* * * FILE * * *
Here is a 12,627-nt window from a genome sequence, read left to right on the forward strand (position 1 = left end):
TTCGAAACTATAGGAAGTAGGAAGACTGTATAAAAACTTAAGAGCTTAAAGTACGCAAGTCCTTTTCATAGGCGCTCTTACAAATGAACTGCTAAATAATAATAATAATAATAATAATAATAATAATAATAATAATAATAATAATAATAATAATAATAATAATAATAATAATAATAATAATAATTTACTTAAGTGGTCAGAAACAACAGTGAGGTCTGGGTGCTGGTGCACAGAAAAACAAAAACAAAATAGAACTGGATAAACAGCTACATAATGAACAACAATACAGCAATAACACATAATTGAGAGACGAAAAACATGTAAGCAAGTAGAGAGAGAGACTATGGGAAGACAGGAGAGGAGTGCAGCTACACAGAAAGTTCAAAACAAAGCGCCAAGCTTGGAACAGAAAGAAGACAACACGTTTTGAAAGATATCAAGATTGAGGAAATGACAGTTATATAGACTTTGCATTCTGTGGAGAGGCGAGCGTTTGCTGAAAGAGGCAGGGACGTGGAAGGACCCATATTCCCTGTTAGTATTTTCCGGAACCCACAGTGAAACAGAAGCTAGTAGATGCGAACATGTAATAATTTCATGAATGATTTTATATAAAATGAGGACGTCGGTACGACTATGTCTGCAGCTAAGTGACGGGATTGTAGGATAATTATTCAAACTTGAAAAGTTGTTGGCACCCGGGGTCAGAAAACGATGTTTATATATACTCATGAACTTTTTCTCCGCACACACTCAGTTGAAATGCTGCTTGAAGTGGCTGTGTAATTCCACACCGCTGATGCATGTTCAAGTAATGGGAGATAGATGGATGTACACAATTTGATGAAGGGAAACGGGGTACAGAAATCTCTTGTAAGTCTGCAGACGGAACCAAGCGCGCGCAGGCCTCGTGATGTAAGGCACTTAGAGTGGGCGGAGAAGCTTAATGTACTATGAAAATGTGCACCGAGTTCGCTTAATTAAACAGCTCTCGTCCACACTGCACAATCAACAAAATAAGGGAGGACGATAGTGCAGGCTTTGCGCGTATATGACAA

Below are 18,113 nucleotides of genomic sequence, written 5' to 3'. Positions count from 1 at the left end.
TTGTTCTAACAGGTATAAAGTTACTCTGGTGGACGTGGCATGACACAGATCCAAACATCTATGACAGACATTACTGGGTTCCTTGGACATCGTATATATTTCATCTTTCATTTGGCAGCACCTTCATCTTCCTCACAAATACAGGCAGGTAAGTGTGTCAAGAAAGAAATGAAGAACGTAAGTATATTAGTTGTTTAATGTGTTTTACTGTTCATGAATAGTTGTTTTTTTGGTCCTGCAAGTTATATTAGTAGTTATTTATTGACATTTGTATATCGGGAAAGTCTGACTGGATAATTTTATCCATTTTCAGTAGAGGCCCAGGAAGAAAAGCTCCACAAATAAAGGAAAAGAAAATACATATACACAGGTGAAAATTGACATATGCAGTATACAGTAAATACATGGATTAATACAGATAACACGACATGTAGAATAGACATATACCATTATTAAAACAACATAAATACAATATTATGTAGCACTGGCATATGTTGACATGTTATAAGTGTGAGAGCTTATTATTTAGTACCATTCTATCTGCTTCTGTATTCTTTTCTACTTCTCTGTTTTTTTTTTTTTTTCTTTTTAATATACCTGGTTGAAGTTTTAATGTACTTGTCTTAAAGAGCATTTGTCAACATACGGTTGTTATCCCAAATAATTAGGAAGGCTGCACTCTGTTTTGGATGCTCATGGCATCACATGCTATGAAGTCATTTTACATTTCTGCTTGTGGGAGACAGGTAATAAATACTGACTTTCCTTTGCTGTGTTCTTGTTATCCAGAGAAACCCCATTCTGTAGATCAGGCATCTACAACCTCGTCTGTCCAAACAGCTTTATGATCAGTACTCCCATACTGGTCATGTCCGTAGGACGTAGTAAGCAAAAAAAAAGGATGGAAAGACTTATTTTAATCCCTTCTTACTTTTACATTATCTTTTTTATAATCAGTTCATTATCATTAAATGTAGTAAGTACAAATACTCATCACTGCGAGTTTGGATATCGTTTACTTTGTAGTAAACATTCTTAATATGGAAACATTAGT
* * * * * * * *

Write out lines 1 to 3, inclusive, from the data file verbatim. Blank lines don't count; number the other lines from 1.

Here is a 12,627-nt window from a genome sequence, read left to right on the forward strand (position 1 = left end):
TTCGAAACTATAGGAAGTAGGAAGACTGTATAAAAACTTAAGAGCTTAAAGTACGCAAGTCCTTTTCATAGGCGCTCTTACAAATGAACTGCTAAATAATAATAATAATAATAATAATAATAATAATAATAATAATAATAATAATAATAATAATAATAATAATAATAATAATAATAATAATAATTTACTTAAGTGGTCAGAAACAACAGTGAGGTCTGGGTGCTGGTGCACAGAAAAACAAAAACAAAATAGAACTGGATAAACAGCTACATAATGAACAACAATACAGCAATAACACATAATTGAGAGACGAAAAACATGTAAGCAAGTAGAGAGAGAGACTATGGGAAGACAGGAGAGGAGTGCAGCTACACAGAAAGTTCAAAACAAAGCGCCAAGCTTGGAACAGAAAGAAGACAACACGTTTTGAAAGATATCAAGATTGAGGAAATGACAGTTATATAGACTTTGCATTCTGTGGAGAGGCGAGCGTTTGCTGAAAGAGGCAGGGACGTGGAAGGACCCATATTCCCTGTTAGTATTTTCCGGAACCCACAGTGAAACAGAAGCTAGTAGATGCGAACATGTAATAATTTCATGAATGATTTTATATAAAATGAGGACGTCGGTACGACTATGTCTGCAGCTAAGTGACGGGATTGTAGGATAATTATTCAAACTTGAAAAGTTGTTGGCACCCGGGGTCAGAAAACGATGTTTATATATACTCATGAACTTTTTCTCCGCACACACTCAGTTGAAATGCTGCTTGAAGTGGCTGTGTAATTCCACACCGCTGATGCATGTTCAAGTAATGGGAGATAGATGGATGTACACAATTTGATGAAGGGAAACGGGGTACAGAAATCTCTTGTAAGTCTGCAGACGGAACCAAGCGCGCGCAGGCCTCGTGATGTAAGGCACTTAGAGTGGGCGGAGAAGCTTAATGTACTATGAAAATGTGCACCGAGTTCGCTTAATTAAACAGCTCTCGTCCACACTGCACAATCAACAAAATAAGGGAGGACGATAGTGCAGGCTTTGCGCGTATATGACAA

Below are 18,113 nucleotides of genomic sequence, written 5' to 3'. Positions count from 1 at the left end.